Bernadette’s Take on
Regula Schule, Happy Valley-Goose Bay, Labrador
On a mission in Labrador
One of the first things Regula Schule (82) tells me is: “Do you know that I have to go jail?”
I am taken aback, of course, and ask: “Why? What did you do?” A person with such good intentions like Regula! In jail!
Well, it turns out, Regula visits the prison inmates in Happy Valley-Goose Bay and teaches the Bible to them. She is a true missionary.
If you think this is an extraordinary thing for a former Swiss teacher from Lake Zurich to do, I can only agree.
I am sure you would like to know how Regula came to Labrador in the first place.
She wanted to become a missionary – and she did eventually become one in 1968, at the age of forty. She thought it would be an interesting thing to do. And she wanted to do something for Jesus Christ. Well, this is a motive as good as any.
Regula applied for a teaching job at some missionary societies in Switzerland. She was offered two positions: one in Africa and one in Labrador. She chose Africa and prepared for it. She learned to drive a car, for instance.
But in the meantime, they found a local woman teacher in Africa, and Regula was left with Labrador. So she became a teacher at the Moravian Mission (in Ger-man: Herrenhuther Mission) in an isolated coastal settlement named Makkovik.
It was a village of white settlers but some Inuit families moved there, too.
I had to make an UPC (Urgent Phone Call) to find out what this Swiss teacher en-countered in Labrador.
Regula, what on earth did you know about Labrador before you left Switzerland?
I knew that Eskimos live there and that it is cold – that was it.
What did you do in Makkovik?
I taught white children and Inuit children in English, but there were also some lessons in Inuktituk. The Moravian missionaries had church services in English and Inuktituk. They respected the Inuit language.
Were you able to speak Inuktituk?
Only a few words but I can read it.
How was it to live in Makkovik, such a small settlement in the middle of no-where?
Oh, I was used to small places. In Switzerland, I taught in Dürstelen in the canton Zurich. Now this is a small place, I can tell you!
How long did it take you to warm up to your new home?
First I thought the Inuit are lazy people because the farmers in Switzerland got up at 4 in the morning to milk their cows. In Labrador, they slept until day-light. But I realised quickly that the Inuit women look after their families as well as the Swiss farmer`s wives.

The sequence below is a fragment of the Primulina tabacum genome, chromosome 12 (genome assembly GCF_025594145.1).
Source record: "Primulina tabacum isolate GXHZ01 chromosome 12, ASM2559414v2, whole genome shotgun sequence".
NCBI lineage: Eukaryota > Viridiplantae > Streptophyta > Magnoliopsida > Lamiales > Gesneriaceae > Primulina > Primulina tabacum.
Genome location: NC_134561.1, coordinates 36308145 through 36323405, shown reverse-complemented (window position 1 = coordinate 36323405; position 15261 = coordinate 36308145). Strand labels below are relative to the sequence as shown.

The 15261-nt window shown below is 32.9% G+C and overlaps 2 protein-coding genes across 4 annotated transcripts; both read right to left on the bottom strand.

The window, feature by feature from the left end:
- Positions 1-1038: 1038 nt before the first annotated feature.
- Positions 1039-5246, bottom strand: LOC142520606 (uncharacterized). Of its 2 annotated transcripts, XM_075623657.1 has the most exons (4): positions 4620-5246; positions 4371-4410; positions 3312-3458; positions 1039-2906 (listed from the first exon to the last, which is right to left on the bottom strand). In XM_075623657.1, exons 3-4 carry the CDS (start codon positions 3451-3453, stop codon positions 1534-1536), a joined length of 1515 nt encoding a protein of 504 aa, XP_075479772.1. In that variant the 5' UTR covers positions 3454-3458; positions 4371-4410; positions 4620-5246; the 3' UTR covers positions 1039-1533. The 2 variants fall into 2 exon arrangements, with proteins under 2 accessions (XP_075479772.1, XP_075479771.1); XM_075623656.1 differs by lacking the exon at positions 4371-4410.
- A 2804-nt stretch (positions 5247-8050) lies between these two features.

Was it a culture shock to be a teacher in Labrador?
The teachers were always outsiders in Mukkovik. We had a house where only teachers lived. Some teachers married local men.
I think for the children, it probably was a bigger culture shock to have these strangers as teachers.
For me, it was a shock to be ousted from my job.
I was the only trained teacher in Makkovik. So they made me principal for four years, but a colleague helped me in my task. Eventually, the local school council said that I was not strict enough with the children and that they did not want me anymore. I cried the en-tire night through.
But I got a new job at Northwest River, a village about 40 minutes from Happy
You were a teacher there, too?
Yes, I was a special needs teacher at the Grenfell Mission. Amongst my pupils, there was an Inuit girl with Fetal Alcohol Syndrome (FAS) who stole my heart. I adopted her. Susie is 40 years old today and an advocate for the prevention of FAS. She tells people: “Don’t drink when you have a baby in your stomach.”
So you are a missionary and a single mom?
Yes. I always wanted to have a husband and children but I did not find the right man. I was only half in love – that is not enough.
By the way, I was not only a special needs teacher, I also preached and taught in church services.
But you moved yet again to another place in Labrador?
Yes, Susie and I moved to Happy Valley-Goose Bay. I retired in 1988, when I was 60. I feel at home here, I have a lot of friends, and many people come to see me, homeless or unemployed people.
Oh, I don’t fit there. I am not orderly enough!